…that church no longer exists. The building is there, occupied by a different church under new leadership. Los Gatos Christian Church slowly died and was buried…
…maybe churches are not meant to live forever. Maybe some die and new life emerges from the fertile soil of a once great church. —Diane Comer
Should a church last forever?
There has been much adieu about the receding and dying of the Christian church in recent years. Many are lamenting the dwindling numbers and rising age of church attenders. One of the selling points of church outreach is growth despite the dying church phenomenon. This growth then becomes a measure of truth or value.
“Well, here at Big Rapidly Growing Church we must be getting something right because we have tripled our numbers this week. We cater to your age group. We target your demographic. This is what we do.”
Then in ten years when you fall into a different demographic, is that still what they do? Or, do they switch it up and serve those who are left after Mega Rapidly Growing Church made a plant down the street?
Would church planting and operation be different if we went into it with a life expectancy for a particular work? Would the church’s struggle for relevance be made easier by the addition of an expiration date?
For example: We are planting this church to serve this group for ten years, at which time we will have developed other ministry works to pass this group on to.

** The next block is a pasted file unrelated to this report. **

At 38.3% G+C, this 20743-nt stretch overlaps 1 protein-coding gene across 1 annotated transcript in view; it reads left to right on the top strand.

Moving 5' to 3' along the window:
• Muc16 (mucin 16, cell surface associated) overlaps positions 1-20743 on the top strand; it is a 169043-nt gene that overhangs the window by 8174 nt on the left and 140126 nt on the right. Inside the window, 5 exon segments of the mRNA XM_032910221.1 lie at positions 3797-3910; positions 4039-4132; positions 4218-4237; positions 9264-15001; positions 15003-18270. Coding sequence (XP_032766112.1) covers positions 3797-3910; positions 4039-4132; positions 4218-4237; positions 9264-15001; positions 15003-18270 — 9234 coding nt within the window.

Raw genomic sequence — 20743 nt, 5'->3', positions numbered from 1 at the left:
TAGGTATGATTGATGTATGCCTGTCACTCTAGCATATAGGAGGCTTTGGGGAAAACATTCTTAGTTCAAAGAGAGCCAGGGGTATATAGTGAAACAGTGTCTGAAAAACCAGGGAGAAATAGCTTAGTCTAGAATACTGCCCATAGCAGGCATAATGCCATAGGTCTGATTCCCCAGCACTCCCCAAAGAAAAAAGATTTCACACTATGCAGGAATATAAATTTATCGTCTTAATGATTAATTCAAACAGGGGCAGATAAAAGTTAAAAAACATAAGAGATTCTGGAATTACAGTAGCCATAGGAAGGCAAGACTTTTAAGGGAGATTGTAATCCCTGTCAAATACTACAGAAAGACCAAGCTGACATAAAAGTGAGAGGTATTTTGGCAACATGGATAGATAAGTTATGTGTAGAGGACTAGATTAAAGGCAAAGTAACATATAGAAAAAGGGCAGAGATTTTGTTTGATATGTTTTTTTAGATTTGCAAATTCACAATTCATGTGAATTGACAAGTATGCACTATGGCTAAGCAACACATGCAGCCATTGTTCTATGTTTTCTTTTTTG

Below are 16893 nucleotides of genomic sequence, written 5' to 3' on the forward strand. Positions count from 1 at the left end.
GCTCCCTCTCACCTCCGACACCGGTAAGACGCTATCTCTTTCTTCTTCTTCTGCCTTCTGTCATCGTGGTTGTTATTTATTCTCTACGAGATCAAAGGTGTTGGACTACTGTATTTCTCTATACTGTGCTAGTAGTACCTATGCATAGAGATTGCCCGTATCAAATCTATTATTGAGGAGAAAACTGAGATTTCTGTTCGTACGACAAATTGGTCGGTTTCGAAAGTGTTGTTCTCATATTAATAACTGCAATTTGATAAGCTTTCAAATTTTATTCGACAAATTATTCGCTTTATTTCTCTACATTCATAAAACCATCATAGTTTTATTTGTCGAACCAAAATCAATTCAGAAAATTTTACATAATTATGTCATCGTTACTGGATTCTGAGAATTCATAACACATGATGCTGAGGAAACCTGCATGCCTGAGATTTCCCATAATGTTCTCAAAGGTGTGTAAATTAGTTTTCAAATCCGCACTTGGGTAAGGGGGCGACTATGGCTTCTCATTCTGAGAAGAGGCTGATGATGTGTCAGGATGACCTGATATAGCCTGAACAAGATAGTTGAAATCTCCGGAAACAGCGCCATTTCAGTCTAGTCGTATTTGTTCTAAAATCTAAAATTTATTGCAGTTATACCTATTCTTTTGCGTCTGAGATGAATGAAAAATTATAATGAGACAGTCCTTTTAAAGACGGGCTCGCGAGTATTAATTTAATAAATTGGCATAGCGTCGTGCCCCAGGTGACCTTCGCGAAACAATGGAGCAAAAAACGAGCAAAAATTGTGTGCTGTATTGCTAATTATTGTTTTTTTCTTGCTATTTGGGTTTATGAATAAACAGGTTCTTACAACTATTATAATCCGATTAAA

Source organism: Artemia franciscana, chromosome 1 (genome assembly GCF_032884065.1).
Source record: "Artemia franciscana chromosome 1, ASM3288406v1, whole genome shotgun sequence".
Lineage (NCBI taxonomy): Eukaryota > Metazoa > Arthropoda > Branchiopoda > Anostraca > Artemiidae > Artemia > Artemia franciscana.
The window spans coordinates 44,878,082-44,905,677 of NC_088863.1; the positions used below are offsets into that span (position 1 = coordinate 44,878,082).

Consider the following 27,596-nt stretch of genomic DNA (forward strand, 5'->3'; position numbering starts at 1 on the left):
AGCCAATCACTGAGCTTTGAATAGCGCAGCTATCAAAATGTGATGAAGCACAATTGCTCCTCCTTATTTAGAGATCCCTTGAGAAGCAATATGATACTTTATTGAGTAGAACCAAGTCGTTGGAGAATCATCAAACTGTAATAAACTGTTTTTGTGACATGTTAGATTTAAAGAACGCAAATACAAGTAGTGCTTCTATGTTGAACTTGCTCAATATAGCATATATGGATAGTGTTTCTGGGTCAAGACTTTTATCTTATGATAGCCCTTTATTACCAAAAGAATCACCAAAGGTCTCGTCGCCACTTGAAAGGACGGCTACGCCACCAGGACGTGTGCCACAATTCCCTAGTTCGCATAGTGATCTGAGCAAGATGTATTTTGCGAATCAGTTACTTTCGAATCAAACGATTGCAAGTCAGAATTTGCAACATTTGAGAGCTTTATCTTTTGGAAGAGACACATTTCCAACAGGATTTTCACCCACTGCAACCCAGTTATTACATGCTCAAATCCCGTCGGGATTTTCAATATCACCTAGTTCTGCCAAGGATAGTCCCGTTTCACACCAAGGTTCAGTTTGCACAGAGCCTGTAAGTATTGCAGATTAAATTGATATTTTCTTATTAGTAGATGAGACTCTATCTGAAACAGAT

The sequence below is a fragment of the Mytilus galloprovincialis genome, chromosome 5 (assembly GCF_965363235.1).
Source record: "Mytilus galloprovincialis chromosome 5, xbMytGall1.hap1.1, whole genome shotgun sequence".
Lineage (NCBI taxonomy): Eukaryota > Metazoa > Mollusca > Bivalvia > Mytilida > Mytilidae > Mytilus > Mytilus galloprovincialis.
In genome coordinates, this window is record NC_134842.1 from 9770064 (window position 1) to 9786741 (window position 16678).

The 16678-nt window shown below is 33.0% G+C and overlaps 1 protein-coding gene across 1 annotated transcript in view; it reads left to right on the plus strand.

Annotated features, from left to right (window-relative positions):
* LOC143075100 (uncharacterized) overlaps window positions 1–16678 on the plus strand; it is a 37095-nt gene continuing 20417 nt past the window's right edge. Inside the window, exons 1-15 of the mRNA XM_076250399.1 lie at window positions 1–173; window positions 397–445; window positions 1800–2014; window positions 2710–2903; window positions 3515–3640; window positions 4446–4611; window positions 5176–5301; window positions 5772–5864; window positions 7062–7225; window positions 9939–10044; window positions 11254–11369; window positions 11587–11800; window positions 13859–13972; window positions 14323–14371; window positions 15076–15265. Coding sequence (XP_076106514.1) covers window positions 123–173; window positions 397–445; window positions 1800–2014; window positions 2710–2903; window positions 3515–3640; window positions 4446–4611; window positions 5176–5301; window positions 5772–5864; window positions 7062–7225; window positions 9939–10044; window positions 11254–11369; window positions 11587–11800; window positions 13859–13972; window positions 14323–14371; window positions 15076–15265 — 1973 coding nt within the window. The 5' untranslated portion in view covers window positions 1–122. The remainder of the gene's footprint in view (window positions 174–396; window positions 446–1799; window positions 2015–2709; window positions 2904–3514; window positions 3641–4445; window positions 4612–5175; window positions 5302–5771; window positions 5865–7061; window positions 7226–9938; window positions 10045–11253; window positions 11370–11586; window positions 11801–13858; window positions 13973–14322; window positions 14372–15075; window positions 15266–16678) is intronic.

What does it look like for “new life” to emerge from these fertile grounds? Are the grounds fertile? Or, have all of the resources of that ground been used up—hence the death of the church.
The more traditional church model is where a lot of these questions and subsequent deaths occur. The more flexible simple or organic church form seems to be able to cope a little better. I’m not making a case for either school of thought. I’m just observing.
Would intentional, healthy division into smaller groups help inoculate the church against this syndrome? Instead of growing a huge organization with enormous budget needs, we would grow numerous and varied works each with its own focus and a much lighter financial burden. Diversification as it were. The church already makes frequent use of many business techniques. Why not use this one as well? The church could make a much wider footprint with less resources and hedge their needs for a longer future.
I don’t know the answer I’m just interested in what you have to say. Should a church last forever? Does a church have a life expectancy?